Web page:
You might think being forced to cough up $5 billion to the federal government for assorted misdeeds would be a bad look, but the normal rules rarely apply to Facebook.
On Wednesday, the company cheerily announced the details of its flashy wrist slap from the Federal Trade Commission, agreeing to the record-setting fine and some nominal new privacy reporting, though no meaningful changes to its way of doing business.
In a blog post echoing the FTC’s own grand language, the company heralded a new era, one implementing a “comprehensive new framework” for protecting user privacy and a “fundamental shift” in the way Facebook does business.
“[The agreement] will place additional responsibility on people building our products at every level of the company,” Facebook General Counsel Colin Stretch said. “It will mark a sharper turn toward privacy, on a different scale than anything we’ve done in the past.”
In spite of widespread criticism denouncing its fangless reproach for the world’s biggest social network, the FTC touted the $5 billion fine as a “record-breaking” effort that “significantly diminishes Mr. Zuckerberg’s power” while adding “unprecedented level of transparency for Facebook’s privacy practices.”
In its press release, the FTC included an infographic depicting the size of Facebook’s penalty as a large dot next to much smaller dots representing past settlements.
The fine punishes Facebook for violating the terms of a prior agreement with the FTC in 2012. Those violations include the Cambridge Analytica scandal but also Facebook’s other privacy missteps, including its use of facial recognition tech and its practice of using phone numbers obtained for two-factor authentication for advertising purposes.
In the 2012 settlement, Facebook agreed to “[give] consumers clear and prominent notice” and obtain “express consent” when it shared user data. That agreement was crafted for Facebook “to make sure it lives up to its promises in the future.”
Not everyone at the FTC agreed with the new settlement’s terms. FTC commissioners Rebecca Kelly Slaughter and Rohit Chopra dissented, criticizing the specifics of the deal for allowing Facebook to essentially self enforce any new requirements.
“$5 billion sounds like a lot, but the fine print in the settlement has a lot for $FB to celebrate,” Chopra said in a tweet outlining his objections to the terms of the deal.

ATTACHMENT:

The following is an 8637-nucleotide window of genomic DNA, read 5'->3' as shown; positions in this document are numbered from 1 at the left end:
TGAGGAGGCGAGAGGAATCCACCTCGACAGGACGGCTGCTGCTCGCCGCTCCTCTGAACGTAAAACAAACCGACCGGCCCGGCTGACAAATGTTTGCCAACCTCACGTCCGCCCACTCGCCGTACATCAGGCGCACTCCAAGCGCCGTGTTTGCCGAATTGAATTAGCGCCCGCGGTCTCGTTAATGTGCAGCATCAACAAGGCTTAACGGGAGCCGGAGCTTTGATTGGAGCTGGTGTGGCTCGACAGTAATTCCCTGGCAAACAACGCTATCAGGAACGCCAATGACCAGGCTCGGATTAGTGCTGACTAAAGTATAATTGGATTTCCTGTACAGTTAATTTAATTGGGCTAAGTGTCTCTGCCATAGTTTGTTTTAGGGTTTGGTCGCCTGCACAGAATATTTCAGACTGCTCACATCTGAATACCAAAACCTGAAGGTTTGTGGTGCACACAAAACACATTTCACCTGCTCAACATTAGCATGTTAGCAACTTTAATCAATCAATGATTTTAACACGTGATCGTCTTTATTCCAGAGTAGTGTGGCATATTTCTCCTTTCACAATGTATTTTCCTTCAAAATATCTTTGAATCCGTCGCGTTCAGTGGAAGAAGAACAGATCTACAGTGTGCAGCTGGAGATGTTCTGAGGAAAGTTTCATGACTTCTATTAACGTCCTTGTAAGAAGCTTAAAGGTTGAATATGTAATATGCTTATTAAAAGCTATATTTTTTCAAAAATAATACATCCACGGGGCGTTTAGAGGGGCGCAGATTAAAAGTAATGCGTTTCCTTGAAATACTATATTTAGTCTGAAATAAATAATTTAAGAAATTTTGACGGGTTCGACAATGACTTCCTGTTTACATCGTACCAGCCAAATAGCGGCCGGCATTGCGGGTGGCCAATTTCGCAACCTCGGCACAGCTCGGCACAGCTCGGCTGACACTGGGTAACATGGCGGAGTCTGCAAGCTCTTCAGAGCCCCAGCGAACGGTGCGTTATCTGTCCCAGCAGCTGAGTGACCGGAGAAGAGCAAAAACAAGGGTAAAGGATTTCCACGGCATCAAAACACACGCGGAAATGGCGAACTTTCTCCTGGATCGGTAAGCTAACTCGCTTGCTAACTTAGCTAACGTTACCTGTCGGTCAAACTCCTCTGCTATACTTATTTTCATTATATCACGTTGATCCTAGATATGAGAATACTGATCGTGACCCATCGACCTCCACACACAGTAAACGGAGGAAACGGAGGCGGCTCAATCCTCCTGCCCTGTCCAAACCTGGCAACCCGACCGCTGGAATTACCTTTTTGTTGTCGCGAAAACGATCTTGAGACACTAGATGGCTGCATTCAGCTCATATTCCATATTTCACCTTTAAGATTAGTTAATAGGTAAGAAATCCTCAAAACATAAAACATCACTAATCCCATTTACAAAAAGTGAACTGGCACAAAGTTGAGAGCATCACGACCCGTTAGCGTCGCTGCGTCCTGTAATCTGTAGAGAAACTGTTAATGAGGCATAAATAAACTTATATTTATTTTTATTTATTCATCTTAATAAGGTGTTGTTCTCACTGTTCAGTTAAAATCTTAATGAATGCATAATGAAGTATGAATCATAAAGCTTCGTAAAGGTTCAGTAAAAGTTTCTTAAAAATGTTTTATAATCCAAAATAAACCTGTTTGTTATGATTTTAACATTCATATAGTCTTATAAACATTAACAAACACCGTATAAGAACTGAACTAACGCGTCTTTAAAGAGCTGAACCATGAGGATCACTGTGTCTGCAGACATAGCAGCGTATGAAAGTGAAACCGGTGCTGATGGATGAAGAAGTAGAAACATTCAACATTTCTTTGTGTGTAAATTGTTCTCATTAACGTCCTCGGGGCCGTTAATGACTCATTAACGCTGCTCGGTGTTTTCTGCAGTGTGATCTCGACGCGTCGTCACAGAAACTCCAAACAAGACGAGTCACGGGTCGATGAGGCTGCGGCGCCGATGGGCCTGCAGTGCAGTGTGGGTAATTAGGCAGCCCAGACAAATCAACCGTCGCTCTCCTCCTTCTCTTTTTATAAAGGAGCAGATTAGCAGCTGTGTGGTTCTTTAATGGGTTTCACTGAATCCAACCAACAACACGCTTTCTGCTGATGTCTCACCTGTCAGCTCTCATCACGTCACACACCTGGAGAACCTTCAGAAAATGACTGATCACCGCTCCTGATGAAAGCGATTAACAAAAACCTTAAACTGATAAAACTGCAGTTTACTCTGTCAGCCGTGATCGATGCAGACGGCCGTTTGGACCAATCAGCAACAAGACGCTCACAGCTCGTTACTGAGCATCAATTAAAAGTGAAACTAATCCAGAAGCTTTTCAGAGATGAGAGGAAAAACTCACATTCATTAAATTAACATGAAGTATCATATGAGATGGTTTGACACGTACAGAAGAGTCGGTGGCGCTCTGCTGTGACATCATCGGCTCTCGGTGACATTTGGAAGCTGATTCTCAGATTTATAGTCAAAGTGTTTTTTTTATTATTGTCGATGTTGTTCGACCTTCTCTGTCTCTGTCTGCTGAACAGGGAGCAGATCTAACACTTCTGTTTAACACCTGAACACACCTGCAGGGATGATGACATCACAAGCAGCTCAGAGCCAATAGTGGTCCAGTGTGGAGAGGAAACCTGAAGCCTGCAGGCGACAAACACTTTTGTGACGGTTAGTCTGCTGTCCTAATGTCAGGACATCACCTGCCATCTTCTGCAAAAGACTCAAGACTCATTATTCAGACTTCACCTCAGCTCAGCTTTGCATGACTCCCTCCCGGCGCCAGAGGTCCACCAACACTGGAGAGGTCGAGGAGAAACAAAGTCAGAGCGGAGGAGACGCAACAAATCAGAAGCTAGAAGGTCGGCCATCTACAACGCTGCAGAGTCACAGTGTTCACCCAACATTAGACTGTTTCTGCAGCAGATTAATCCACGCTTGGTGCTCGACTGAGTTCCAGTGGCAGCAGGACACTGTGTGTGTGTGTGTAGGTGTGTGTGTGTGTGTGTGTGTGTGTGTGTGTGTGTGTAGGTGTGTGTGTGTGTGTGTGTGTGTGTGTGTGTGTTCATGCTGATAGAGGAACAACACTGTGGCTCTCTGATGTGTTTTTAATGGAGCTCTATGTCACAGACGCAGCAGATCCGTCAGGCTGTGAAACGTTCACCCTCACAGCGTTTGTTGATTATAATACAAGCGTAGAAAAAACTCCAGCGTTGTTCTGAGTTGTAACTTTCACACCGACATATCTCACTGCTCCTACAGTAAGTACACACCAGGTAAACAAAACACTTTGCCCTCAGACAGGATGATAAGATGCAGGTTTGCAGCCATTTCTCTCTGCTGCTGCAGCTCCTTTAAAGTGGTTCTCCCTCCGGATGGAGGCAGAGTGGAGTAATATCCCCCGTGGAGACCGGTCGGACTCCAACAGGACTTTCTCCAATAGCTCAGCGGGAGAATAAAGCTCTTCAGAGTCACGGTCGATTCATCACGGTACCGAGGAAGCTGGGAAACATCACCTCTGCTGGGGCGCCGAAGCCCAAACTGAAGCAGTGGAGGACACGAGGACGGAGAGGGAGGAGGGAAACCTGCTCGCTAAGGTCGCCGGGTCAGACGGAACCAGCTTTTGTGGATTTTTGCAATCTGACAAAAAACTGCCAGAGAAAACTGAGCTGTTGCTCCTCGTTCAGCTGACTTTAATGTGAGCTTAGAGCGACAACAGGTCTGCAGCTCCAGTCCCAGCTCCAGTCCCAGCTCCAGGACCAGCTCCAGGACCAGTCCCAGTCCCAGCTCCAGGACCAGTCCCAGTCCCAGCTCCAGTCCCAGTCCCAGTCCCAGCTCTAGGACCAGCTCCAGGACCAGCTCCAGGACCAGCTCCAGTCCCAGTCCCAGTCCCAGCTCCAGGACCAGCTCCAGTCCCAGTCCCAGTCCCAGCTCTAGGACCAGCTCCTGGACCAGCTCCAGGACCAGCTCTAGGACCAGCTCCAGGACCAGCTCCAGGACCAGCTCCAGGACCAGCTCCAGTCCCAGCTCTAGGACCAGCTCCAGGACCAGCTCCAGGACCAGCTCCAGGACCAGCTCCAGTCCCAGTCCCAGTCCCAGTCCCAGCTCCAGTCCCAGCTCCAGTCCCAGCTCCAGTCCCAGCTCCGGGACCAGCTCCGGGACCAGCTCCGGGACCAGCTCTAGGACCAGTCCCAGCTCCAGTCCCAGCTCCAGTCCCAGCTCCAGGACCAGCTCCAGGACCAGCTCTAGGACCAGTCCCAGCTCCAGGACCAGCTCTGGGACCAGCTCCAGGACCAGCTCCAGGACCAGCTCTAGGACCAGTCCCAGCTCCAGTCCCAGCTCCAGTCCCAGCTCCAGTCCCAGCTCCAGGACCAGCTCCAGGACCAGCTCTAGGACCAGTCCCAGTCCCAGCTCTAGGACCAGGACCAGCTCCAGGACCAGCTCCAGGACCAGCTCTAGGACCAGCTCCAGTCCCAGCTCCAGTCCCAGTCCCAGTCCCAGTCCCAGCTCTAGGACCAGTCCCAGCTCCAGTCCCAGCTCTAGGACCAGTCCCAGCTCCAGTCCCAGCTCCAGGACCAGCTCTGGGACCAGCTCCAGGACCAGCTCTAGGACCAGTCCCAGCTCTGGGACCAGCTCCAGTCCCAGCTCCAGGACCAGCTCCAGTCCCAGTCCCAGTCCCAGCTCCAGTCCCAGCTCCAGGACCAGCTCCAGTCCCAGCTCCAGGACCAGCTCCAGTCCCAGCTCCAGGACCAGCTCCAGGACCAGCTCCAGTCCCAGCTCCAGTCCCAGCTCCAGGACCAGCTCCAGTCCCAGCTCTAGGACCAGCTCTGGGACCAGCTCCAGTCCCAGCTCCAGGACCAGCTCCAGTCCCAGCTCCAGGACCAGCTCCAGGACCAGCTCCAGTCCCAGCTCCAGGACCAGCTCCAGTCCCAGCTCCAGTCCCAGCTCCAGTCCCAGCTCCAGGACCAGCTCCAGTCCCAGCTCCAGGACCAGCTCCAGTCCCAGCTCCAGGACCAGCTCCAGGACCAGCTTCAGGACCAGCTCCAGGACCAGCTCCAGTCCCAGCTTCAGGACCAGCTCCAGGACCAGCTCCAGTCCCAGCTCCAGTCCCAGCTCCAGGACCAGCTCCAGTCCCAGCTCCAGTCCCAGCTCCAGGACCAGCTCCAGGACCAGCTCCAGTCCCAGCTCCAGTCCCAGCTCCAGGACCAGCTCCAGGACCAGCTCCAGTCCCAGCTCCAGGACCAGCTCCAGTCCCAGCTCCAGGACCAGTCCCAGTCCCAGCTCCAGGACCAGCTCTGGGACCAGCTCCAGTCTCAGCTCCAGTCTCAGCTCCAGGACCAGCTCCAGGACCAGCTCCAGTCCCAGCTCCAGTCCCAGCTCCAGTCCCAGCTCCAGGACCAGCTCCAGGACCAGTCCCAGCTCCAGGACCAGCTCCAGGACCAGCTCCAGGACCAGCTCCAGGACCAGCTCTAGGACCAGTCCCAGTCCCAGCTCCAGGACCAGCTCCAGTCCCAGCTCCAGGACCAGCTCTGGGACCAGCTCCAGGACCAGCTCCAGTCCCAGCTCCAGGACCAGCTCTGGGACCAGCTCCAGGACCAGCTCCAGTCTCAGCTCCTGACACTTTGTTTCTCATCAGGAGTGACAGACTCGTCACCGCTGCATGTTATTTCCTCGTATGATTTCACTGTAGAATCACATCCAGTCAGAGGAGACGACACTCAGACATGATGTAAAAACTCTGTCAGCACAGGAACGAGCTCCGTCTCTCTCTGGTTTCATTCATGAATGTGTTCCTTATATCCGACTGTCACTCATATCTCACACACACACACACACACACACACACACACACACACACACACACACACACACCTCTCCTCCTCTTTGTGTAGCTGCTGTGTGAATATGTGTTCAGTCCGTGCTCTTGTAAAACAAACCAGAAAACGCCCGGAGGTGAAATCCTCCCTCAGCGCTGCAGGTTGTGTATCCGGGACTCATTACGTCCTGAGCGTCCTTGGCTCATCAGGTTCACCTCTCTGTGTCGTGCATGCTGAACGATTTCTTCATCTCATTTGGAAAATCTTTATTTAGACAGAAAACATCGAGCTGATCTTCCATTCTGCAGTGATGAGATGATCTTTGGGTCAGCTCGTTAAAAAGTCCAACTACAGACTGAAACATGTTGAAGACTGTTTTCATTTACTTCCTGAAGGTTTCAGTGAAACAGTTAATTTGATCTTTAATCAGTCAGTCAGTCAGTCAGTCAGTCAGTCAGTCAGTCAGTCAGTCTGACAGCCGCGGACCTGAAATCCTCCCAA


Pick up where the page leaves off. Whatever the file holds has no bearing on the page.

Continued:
“Mark Zuckerberg, Sheryl Sandberg, and other executives get blanket immunity for their role in the violations. This is wrong and sets a terrible precedent,” Chopra wrote in a tweet. “The law doesn’t give them a special exemption.”
Chopra and others called attention to the settlement’s sweeping language that it will “resolve any and all claims” that Facebook and its leadership violated the 2012 settlement’s terms.
“For a mere fraction of Facebook’s annual revenues, the FTC has given Facebook and executives like Mark Zuckerberg and Sheryl Sandberg blanket immunity for violations of the law that we know about, and even for potential crimes that are still unknown,” Senator Ron Wyden (D-OR) said, calling it “a sweetheart deal.”
Slaughter argued that while Facebook’s $5 billion fine is unprecedented, it still doesn’t scale to meet the company’s own unprecedented size and power.
“Even though this settlement is historic, in order to support it I would have to be confident that its combined terms would effectively deter Facebook from engaging in future law violations and send the message that order violations are not worth the risk,” Slaughter wrote in her dissent. “I do not believe that is the case.”
In its own post, Facebook echoed previous statements that the company would be held to a standard exceeding what the law requires. “We hope will be a model for the industry,” Stretch wrote.
Stretch, who represented Facebook before Congress over the platform’s role in Russian election interference, announced that he was leaving the company at the end of last year. Then he changed his mind, deciding to remain in his role as Facebook’s top lawyer when it became clear that the company still needed a steady legal hand to steer it through enduring regulatory and privacy woes.
While a less supersized company might fold under even a fraction of the newly-imposed financial burden, the $5 billion fine will be merely be a bump in the company’s financial roadmap—and one it was already planning for. During its April quarterly earnings call, Facebook said it would set $3 billion aside to deal with the anticipated fine.
On Wednesday, Facebook published its own infographic outlining its loose set of new privacy requirements, many of which will amount to additional paperwork and reporting to a self-satisfied FTC. The company also provided new video clips of Mark Zuckerberg speaking on the topic.
“We are extremely proud of the landmark penalty and conduct relief announced today,” the FTC commissioners in favor of the settlement wrote in a public statement.
For Facebook, the deal fits neatly into a useful narrative. The punishment sounds severe, and for any business massive by normal standards, it would be. But Facebook is already on to the next thing. With lawmakers lining up to take the company down a notch, Facebook is assuming a cowed posture as it trudges into the battle around the corner—and the one after that.
The big FTC deal wasn’t even Facebook’s only fight of the day. Toward the bottom of the blog post atoning for its privacy sins, the company noted that it also agreed to fork over $100 million to the Securities and Exchange Commission for failing to disclose privacy failings to investors.
“We have a responsibility to protect people's privacy,” Facebook’s Mark Zuckerberg said of the settlement. “We already work hard to live up to this responsibility, but now we're going to set a completely new standard for our industry.”